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'Brain Drain' Is Taking Its Toll on ASEAN Workforce and Economy: Study

Highly skilled members of the ASEAN workforce are pursuing more lucrative opportunities outside of their home countries.

Bloomberg reports that a study from February published by the Asian Development Bank (ADB) “shows that the number of immigrants with university degrees who left to work in richer nations in the Organization for Economic Cooperation and Development (OECD) surged 66% in the decade through 2010-2011 to 2.8 million.”

The Philippines is the most prominent example, accounting for more than half of that figure, not including Filipinos working in regions outside the OECD. Between 2011 and 2015, the number of Filipinos who left their home country to work overseas spiked by another 27%.

The term “brain drain,” an expression coined to describe the phenomenon of educated professionals seeking work abroad, gained popularity in the 1960s to describe the mass exodus of British scientists to the United States. In modern usage, it refers to the loss of human capital.

Immigrants from Southeast Asia are more likely to be overqualified for the jobs they take in OECD countries. “Migrants respond to other countries’ higher wages and better working conditions, prospects for professional development and continuous education, and opportunities to work with other skilled persons in talent clusters,” said the ADB study.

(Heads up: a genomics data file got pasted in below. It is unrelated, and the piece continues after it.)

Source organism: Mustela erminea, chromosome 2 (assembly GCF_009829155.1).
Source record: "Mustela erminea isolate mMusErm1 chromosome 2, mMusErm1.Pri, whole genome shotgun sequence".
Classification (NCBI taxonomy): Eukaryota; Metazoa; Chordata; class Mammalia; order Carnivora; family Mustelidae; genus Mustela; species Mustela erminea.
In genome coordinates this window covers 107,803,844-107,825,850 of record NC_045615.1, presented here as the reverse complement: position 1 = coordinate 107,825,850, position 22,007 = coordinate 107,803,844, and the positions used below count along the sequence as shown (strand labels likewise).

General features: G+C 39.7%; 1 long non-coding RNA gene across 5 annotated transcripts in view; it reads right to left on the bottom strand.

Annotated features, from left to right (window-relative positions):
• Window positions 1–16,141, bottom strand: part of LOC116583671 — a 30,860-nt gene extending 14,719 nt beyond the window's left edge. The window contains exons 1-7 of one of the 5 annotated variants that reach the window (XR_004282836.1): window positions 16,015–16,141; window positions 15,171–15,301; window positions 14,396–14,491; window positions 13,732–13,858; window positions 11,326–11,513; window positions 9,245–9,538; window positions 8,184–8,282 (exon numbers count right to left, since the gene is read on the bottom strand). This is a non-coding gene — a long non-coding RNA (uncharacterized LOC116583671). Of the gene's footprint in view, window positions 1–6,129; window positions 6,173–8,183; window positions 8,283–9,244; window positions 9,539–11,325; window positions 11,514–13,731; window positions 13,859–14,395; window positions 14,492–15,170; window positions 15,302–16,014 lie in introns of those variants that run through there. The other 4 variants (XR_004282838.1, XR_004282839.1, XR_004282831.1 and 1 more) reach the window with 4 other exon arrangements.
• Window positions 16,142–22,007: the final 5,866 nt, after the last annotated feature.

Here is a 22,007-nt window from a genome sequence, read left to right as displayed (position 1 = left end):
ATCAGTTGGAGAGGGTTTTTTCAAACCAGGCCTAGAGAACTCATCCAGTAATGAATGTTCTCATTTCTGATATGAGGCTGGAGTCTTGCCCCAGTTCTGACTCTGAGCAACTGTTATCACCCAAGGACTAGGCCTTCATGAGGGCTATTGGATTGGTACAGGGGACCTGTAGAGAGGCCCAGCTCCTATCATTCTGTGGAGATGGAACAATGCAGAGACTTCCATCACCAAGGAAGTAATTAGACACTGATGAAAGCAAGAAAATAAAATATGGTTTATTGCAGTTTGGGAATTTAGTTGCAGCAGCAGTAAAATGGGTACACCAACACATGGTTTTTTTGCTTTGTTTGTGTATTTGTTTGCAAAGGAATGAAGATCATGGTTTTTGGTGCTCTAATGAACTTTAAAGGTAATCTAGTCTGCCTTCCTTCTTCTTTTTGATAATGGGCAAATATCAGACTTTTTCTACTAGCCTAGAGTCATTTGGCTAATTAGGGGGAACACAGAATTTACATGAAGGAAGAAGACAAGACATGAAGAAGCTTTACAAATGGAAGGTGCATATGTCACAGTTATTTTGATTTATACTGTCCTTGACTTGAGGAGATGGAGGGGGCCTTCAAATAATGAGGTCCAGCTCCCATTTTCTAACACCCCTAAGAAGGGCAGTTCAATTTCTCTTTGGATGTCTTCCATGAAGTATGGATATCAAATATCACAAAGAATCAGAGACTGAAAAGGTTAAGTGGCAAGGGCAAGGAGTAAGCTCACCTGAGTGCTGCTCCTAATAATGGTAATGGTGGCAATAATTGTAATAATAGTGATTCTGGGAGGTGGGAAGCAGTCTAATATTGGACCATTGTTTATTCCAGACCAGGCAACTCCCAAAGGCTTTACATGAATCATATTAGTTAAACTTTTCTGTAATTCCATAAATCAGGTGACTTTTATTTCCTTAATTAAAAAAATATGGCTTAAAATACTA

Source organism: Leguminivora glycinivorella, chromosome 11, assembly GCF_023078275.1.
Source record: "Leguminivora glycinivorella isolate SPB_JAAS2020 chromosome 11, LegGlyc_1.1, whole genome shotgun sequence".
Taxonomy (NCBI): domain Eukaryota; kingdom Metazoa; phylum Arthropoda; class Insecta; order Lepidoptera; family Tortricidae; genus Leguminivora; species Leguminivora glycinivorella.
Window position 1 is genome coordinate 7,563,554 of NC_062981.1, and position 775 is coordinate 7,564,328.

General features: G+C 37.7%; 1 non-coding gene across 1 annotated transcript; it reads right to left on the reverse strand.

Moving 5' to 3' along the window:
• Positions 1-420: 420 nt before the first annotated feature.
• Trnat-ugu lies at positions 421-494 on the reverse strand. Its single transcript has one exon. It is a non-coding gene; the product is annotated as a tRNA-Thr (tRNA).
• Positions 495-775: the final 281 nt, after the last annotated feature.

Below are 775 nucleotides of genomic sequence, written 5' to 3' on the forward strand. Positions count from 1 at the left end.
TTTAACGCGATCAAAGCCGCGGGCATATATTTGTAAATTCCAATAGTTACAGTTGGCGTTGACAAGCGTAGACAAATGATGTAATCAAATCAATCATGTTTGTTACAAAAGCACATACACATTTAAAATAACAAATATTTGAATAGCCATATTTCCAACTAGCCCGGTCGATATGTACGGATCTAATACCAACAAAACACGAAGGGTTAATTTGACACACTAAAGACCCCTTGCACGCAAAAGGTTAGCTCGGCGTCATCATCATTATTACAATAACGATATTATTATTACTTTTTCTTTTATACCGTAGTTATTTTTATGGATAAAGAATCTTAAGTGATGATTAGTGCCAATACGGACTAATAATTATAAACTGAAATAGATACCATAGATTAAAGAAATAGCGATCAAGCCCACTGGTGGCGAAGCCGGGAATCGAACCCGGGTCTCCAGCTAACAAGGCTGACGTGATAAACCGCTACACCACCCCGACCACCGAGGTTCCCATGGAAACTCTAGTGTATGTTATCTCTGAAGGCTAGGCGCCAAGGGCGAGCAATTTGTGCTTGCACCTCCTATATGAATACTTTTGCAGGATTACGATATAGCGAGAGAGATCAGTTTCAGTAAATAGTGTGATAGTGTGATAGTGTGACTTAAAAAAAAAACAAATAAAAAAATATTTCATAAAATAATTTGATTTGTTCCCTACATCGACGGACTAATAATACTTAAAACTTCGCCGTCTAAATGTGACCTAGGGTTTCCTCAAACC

The World Bank estimates that remittances to developing countries amounted to US$429 billion in 2016. A staggering US$30 billion of that went to the Philippines, accounting for a tenth of the nation’s GDP.

Despite advances in education, Vietnam’s skilled workers, aggravated by low domestic salaries, are seeking competitive wages not only in western countries, but also in regional neighbors such as Singapore, Malaysia and the Philippines.

However, changes in this trend may be near. The World Bank revealed in a recent report that in 2016, remittances to developing countries fell for a second consecutive year. The brief concludes that this is a result of low oil prices and weak economic growth in much of the developed world. That said, it might be the catalyst that drives the foreign workforce back home.

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